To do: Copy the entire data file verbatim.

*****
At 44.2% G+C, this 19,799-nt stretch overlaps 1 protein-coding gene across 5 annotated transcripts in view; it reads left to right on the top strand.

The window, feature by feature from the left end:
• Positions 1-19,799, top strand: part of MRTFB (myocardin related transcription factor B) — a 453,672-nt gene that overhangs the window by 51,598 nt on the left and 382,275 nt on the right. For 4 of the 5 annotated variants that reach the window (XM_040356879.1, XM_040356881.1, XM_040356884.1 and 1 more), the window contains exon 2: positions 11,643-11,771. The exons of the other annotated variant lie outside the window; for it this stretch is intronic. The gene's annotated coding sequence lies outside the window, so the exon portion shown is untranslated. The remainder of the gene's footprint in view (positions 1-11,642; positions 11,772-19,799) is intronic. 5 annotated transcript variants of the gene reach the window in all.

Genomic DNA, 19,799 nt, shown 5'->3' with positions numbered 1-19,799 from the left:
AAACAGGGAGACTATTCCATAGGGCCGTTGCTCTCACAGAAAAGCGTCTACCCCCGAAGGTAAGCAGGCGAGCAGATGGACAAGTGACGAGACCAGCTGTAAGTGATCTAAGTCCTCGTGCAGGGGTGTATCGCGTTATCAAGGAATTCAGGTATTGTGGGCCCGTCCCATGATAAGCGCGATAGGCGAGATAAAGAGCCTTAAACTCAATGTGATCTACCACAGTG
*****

At 44.2% G+C, this 19,799-nt stretch overlaps 1 protein-coding gene across 5 annotated transcripts in view; it reads left to right on the top strand.

The window, feature by feature from the left end:
• Positions 1-19,799, top strand: part of MRTFB (myocardin related transcription factor B) — a 453,672-nt gene that overhangs the window by 51,598 nt on the left and 382,275 nt on the right. For 4 of the 5 annotated variants that reach the window (XM_040356879.1, XM_040356881.1, XM_040356884.1 and 1 more), the window contains exon 2: positions 11,643-11,771. The exons of the other annotated variant lie outside the window; for it this stretch is intronic. The gene's annotated coding sequence lies outside the window, so the exon portion shown is untranslated. The remainder of the gene's footprint in view (positions 1-11,642; positions 11,772-19,799) is intronic. 5 annotated transcript variants of the gene reach the window in all.

Genomic DNA, 19,799 nt, shown 5'->3' with positions numbered 1-19,799 from the left:
AAACAGGGAGACTATTCCATAGGGCCGTTGCTCTCACAGAAAAGCGTCTACCCCCGAAGGTAAGCAGGCGAGCAGATGGACAAGTGACGAGACCAGCTGTAAGTGATCTAAGTCCTCGTGCAGGGGTGTATCGCGTTATCAAGGAATTCAGGTATTGTGGGCCCGTCCCATGATAAGCGCGATAGGCGAGATAAAGAGCCTTAAACTCAATGTGATCTACCACAGTG